“Siddal, Elizabeth Eleanor (1829–1862), Painter | Oxford Dictionary of National Biography.” (1892–1973), Writer and Philologist | Oxford Dictionary of National Biography, Oxford Dictionary of National Biography, 9 Nov. 2017,




  1. Waterhouse’s “Lady of Shallot” has always been one of my favorite paintings, and I never knew it was based on a real woman! It seems so strange to me that not only did several different artists use this woman’s image to represent fictional characters, but that these characters were so often women on the brink of death. I mentioned something similar on a post about the painting in the MHC Art Museum of Joseph interpreting dreams, but the paintings themselves do not provide the context of these well-known stories. What we see as viewers is not immediately Ophelia or the Lady of Shallot, but is instead the same woman reproduced as she is dying as different characters. These stories, too, focus upon the gaze of the male: Ophelia, the Lady of Shallot, and Beata Beatrix are all representative of unrequited love in fiction. Only in the story of Beatrix is it the man who is in love – the Tate analysis of Rossetti’s painting describes it as a parallel “between the Italian poet Dante’s despair at the death of his beloved Beatrice” and Rossetti’s own grief after Siddal’s suicide. Notice that in all three of these example stories, it is the woman who becomes the victim of the unrequited love, and it is her despair, uncontextualized, that is depicted for viewers.

    Also I read some of Siddal’s poetry. Highly recommend!

  2. Upon seeing your analysis of Elizabeth Siddal’s position as a muse and tragic figure, I was struck by how similar this portrait of Ophelia is to the actress who plays Ophelia in a recent movie adaptation, which is a retelling of Shakespeare’s Hamlet based on Ophelia’s perspective. Interestingly enough, Ophelia’s character in the film bears a striking resemblance to Elizabeth Siddal. More specifically, in that they both are depicted with arresting red hair. I feel that this similarity is no coincidence, and relates to our earlier discussions on pictorial depictions of people representing the ‘real’, or how someone’s representation in visual form can confine people’s perception of them.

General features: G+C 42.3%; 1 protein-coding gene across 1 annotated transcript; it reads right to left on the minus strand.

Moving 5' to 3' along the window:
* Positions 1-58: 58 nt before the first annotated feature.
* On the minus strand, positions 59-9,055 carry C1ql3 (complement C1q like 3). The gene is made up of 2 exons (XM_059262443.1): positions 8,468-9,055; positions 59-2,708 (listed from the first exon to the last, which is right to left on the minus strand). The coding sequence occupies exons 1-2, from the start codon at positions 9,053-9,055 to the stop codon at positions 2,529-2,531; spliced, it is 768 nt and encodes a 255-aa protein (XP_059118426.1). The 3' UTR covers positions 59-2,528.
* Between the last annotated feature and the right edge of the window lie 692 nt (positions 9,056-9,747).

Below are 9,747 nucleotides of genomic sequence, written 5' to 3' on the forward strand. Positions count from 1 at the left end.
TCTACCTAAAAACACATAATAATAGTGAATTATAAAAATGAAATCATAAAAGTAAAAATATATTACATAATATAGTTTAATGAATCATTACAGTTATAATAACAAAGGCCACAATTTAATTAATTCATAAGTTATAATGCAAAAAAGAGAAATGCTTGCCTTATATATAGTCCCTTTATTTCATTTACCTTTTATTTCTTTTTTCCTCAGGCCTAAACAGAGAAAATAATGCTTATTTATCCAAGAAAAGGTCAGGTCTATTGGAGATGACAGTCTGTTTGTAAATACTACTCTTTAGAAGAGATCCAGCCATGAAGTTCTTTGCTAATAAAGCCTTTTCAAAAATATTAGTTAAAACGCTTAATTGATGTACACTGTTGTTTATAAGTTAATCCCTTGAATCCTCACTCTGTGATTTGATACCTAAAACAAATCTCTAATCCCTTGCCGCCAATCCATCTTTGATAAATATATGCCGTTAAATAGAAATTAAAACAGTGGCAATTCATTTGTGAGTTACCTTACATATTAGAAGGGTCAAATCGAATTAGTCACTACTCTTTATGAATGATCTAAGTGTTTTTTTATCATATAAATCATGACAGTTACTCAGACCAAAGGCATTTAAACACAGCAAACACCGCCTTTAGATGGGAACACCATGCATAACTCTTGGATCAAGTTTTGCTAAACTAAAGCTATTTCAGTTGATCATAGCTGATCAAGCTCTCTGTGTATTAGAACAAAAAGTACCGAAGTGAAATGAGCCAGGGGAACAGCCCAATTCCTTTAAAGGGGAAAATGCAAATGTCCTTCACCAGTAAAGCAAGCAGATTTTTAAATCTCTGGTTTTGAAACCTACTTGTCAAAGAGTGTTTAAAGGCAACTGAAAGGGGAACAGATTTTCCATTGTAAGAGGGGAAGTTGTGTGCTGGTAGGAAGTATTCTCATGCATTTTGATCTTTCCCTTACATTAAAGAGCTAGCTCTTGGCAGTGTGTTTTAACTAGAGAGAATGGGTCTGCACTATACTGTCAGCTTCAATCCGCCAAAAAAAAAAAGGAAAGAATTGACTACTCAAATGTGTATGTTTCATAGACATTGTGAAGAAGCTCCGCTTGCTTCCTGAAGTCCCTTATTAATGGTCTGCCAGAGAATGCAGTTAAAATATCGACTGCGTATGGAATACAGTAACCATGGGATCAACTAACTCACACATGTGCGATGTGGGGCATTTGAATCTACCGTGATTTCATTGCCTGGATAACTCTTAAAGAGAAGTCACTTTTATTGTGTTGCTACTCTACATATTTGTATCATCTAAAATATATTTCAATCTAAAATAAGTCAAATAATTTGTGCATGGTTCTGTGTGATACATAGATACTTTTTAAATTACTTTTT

It is incredibly ironic how Siddal, much like Ophelia, is mythologized within the imagination of people based on her representation in Millais’ work as such an iconic character. I have yet to see this film, but I believe that this adaption works to nuance Ophelia’s life before her tragic spiral and demise. Perhaps this use of Siddal’s likeness will push the movie audiences who are familiar with this painting to view Siddal in her dimensionality rather than strictly as an enduring visual representation of Ophelia. Nevertheless, their similarities are uncanny, and it is interesting to see how characters who are not explicitly described in their appearance within an original work take on a life of their own through the years, as each iteration is uniquely perceived and interpreted, or in this case, take on a rather inspired form.

    I’ve attached a link containing an image of Daisy Ridley, the actress who plays Ophelia, in costume. The review does not seem promising so I’ll probably hold off on seeing the movie!


Leave a Reply

Fill in your details below or click an icon to log in: Logo

You are commenting using your account. Log Out /  Change )

Facebook photo

You are commenting using your Facebook account. Log Out /  Change )

Connecting to %s


%d bloggers like this: